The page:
Multiple Sclerosis Symptoms and Management

Published 01/17/13


Description

What are the symptoms of MS? Lisa Emrich informs the audience.

Transcript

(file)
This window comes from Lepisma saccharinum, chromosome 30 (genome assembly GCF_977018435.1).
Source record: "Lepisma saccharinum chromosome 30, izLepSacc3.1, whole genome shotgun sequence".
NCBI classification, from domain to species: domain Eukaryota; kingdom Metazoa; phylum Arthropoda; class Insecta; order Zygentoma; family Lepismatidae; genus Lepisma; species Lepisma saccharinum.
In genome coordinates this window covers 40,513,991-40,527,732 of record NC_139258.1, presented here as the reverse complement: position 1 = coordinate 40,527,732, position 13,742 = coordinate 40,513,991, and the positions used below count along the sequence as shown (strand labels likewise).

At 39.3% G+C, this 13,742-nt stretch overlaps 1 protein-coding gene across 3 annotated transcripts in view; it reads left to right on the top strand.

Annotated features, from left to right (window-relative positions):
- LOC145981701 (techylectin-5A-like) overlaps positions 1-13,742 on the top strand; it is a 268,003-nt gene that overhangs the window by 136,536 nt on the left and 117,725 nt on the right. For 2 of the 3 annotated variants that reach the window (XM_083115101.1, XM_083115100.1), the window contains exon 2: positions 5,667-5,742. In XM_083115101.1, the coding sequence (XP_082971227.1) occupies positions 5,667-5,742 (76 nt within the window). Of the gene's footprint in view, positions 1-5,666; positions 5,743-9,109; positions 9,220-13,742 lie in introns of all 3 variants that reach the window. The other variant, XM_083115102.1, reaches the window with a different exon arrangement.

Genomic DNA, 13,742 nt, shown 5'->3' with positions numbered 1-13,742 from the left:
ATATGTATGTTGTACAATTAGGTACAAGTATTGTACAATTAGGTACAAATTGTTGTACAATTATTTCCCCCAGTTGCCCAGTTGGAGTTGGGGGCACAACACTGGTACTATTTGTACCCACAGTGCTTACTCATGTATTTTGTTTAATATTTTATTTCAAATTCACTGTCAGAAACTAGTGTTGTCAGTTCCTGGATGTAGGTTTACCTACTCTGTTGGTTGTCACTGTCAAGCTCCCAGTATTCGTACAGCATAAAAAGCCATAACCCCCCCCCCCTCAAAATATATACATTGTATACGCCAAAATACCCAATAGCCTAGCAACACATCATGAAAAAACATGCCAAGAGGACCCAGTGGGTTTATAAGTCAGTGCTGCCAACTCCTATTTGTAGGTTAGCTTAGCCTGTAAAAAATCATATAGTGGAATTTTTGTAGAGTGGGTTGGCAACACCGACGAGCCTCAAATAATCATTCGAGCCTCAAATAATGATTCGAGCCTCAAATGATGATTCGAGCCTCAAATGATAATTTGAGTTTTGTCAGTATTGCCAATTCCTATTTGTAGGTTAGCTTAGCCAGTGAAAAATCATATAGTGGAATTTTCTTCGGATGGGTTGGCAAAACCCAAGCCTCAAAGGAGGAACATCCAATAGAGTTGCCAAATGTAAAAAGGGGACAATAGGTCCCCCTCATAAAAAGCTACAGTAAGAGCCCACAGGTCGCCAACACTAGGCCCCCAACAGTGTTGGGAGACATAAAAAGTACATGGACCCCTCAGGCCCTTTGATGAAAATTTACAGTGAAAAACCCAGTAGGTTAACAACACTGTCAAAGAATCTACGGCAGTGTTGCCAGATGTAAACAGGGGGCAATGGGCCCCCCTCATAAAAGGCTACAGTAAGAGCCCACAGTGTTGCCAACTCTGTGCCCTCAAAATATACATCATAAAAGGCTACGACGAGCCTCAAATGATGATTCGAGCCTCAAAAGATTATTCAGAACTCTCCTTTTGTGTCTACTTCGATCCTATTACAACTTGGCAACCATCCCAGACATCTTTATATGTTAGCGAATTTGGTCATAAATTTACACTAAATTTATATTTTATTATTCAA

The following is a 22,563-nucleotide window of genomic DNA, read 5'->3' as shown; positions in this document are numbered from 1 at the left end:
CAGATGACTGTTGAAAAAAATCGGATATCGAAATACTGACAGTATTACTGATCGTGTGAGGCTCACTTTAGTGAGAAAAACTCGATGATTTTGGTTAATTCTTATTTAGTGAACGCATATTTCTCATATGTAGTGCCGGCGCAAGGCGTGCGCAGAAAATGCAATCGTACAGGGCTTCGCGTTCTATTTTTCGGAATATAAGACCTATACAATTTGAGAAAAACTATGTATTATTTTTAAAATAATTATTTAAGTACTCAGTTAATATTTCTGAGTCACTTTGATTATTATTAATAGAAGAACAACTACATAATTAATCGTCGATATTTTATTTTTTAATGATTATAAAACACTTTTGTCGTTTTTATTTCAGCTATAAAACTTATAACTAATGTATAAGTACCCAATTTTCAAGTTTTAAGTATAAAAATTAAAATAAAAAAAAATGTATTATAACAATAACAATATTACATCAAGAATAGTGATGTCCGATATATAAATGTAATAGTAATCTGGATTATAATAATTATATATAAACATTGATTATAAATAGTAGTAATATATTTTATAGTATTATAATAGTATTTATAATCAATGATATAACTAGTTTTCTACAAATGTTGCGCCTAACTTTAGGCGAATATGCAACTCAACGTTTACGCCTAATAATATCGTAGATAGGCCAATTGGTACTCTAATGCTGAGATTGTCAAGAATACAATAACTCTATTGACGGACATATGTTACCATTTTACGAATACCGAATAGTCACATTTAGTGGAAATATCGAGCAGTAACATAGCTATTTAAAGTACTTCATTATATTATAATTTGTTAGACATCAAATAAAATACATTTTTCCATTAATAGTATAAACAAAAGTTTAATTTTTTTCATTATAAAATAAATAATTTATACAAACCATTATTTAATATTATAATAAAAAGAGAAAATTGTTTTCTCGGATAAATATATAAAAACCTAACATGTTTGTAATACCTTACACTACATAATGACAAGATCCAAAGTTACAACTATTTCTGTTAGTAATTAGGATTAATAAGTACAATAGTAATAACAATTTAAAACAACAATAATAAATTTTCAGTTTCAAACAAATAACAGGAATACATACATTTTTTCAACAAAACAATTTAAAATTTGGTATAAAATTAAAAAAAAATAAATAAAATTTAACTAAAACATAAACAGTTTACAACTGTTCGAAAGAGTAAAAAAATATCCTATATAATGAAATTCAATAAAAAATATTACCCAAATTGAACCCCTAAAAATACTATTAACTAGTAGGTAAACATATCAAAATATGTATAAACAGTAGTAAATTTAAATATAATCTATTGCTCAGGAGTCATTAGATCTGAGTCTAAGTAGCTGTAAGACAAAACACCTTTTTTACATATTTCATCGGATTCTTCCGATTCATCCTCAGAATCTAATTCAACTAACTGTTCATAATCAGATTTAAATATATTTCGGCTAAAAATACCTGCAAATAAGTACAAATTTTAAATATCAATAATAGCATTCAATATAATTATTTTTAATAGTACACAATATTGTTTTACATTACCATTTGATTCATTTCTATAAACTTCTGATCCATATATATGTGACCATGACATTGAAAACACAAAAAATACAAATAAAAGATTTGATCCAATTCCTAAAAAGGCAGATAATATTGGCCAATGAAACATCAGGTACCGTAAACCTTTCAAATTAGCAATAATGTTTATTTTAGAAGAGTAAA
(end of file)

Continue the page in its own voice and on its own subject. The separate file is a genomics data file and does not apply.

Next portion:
Hi. I mentioned before that I've had several relapses. Well, you might ask what qualifies as a relapse when you have MS? Well, the official definition is that a relapse is an occurrence of new symptoms or worsening of old symptoms, and it lasts more than 24 hours and it's been at least 30 days since your previous relapse. Those are the official definitions. I notice that sometimes I won't admit that I'm in a relapse until it's already been going on perhaps a week, because I've had little ones that didn't require steroids, or perhaps I really didn't want to do them. So, I just kind put up with the little symptoms, and then wait it out. Well, when I've had the big relapses, I've needed to do the Solu-Medrol treatment, which is given by an IV with very high doses of steroids. It's not fun. There are many side effects. Usually patients get anxious. I do. I get very anxious, and have trouble sleeping. Usually, I'm very hungry. I've found that my taste buds change and things feel oily, so I'm less hungry, in fact. Another side effect is swelling. You tend to hold water, so it's very important to eliminate salt completely, low sodium and high potassium, because you want to try to replenish the potassium in your body that the steroids take out, and you don't need any extra salt to fight as well. I've found with my relapses, I don't get over them immediately. But usually by the third day of steroids, I can tell that things were improving. Like I said, always get five days. So by the third day it's better, fourth day, a little bit better. The fifth day, maybe I don't really see a difference yet. Sometimes it may take months before I feel like I've truly regained what I had lost. Sometimes I don't regain what I'd lost. I still have residual disability left over from several of my relapses. That's one of the things that sometimes you have to face when you have MS. Some people go back to baseline. Some people don't go back to baseline. Some people progress without the relapses up and down. Some people have relapses, and then their progression continues at the same time, and eventually they go into secondary progressive. So it's a different journey for all of us, and that's just been my journey and my experience. If you don't mind, maybe you can share your experience of what you've done when you've had relapses, or how do you qualify if it truly is a relapse for you? So, please share your stories. I'll look forward to reading them, and I hope you have a good weekend. Bye.

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